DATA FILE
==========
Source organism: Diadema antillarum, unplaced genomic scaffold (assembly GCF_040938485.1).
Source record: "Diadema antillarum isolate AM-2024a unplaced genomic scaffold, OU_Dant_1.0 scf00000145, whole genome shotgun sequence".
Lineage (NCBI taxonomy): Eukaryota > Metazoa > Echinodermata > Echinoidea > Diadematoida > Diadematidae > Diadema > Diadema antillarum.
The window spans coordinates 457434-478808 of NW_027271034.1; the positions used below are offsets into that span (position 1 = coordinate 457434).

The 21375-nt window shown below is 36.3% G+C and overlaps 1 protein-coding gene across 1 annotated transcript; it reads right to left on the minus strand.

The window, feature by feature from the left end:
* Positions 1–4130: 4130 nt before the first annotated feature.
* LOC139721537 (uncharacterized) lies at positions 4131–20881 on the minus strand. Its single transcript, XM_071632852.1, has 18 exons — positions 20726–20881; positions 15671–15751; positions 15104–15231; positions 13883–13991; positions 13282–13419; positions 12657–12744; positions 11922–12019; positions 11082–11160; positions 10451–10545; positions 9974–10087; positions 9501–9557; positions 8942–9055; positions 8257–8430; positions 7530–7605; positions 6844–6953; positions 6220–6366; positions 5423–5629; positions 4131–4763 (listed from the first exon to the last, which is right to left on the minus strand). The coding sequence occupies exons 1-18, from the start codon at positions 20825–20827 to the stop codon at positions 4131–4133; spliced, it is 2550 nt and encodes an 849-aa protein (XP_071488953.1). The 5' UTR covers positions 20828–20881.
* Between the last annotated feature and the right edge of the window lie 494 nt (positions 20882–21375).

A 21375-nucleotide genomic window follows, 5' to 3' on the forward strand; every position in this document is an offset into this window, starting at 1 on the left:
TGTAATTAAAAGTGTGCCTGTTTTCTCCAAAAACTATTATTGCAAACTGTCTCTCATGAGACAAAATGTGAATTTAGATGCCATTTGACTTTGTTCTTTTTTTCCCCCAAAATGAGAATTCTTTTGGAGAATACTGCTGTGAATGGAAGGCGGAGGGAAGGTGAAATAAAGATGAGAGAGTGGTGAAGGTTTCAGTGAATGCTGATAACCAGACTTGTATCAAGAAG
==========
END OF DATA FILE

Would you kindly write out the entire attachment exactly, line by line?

Source organism: Diadema antillarum, unplaced genomic scaffold (assembly GCF_040938485.1).
Source record: "Diadema antillarum isolate AM-2024a unplaced genomic scaffold, OU_Dant_1.0 scf00000145, whole genome shotgun sequence".
Lineage (NCBI taxonomy): Eukaryota > Metazoa > Echinodermata > Echinoidea > Diadematoida > Diadematidae > Diadema > Diadema antillarum.
The window spans coordinates 457434-478808 of NW_027271034.1; the positions used below are offsets into that span (position 1 = coordinate 457434).

The 21375-nt window shown below is 36.3% G+C and overlaps 1 protein-coding gene across 1 annotated transcript; it reads right to left on the minus strand.

The window, feature by feature from the left end:
* Positions 1–4130: 4130 nt before the first annotated feature.
* LOC139721537 (uncharacterized) lies at positions 4131–20881 on the minus strand. Its single transcript, XM_071632852.1, has 18 exons — positions 20726–20881; positions 15671–15751; positions 15104–15231; positions 13883–13991; positions 13282–13419; positions 12657–12744; positions 11922–12019; positions 11082–11160; positions 10451–10545; positions 9974–10087; positions 9501–9557; positions 8942–9055; positions 8257–8430; positions 7530–7605; positions 6844–6953; positions 6220–6366; positions 5423–5629; positions 4131–4763 (listed from the first exon to the last, which is right to left on the minus strand). The coding sequence occupies exons 1-18, from the start codon at positions 20825–20827 to the stop codon at positions 4131–4133; spliced, it is 2550 nt and encodes an 849-aa protein (XP_071488953.1). The 5' UTR covers positions 20828–20881.
* Between the last annotated feature and the right edge of the window lie 494 nt (positions 20882–21375).

A 21375-nucleotide genomic window follows, 5' to 3' on the forward strand; every position in this document is an offset into this window, starting at 1 on the left:
TGTAATTAAAAGTGTGCCTGTTTTCTCCAAAAACTATTATTGCAAACTGTCTCTCATGAGACAAAATGTGAATTTAGATGCCATTTGACTTTGTTCTTTTTTTCCCCCAAAATGAGAATTCTTTTGGAGAATACTGCTGTGAATGGAAGGCGGAGGGAAGGTGAAATAAAGATGAGAGAGTGGTGAAGGTTTCAGTGAATGCTGATAACCAGACTTGTATCAAGAAG